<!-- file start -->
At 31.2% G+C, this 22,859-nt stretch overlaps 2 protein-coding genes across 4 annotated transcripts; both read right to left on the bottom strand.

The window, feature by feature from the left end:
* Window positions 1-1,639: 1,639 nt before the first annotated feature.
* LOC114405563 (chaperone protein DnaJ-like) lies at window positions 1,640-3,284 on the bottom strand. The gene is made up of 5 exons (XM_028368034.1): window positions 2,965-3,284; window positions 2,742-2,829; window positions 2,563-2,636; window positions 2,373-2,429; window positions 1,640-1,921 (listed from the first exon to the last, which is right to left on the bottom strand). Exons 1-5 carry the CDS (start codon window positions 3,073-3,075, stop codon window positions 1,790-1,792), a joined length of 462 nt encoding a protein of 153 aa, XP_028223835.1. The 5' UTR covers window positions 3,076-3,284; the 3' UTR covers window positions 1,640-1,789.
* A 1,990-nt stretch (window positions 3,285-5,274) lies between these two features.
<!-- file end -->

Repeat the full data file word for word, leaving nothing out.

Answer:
At 31.2% G+C, this 22,859-nt stretch overlaps 2 protein-coding genes across 4 annotated transcripts; both read right to left on the bottom strand.

The window, feature by feature from the left end:
* Window positions 1-1,639: 1,639 nt before the first annotated feature.
* LOC114405563 (chaperone protein DnaJ-like) lies at window positions 1,640-3,284 on the bottom strand. The gene is made up of 5 exons (XM_028368034.1): window positions 2,965-3,284; window positions 2,742-2,829; window positions 2,563-2,636; window positions 2,373-2,429; window positions 1,640-1,921 (listed from the first exon to the last, which is right to left on the bottom strand). Exons 1-5 carry the CDS (start codon window positions 3,073-3,075, stop codon window positions 1,790-1,792), a joined length of 462 nt encoding a protein of 153 aa, XP_028223835.1. The 5' UTR covers window positions 3,076-3,284; the 3' UTR covers window positions 1,640-1,789.
* A 1,990-nt stretch (window positions 3,285-5,274) lies between these two features.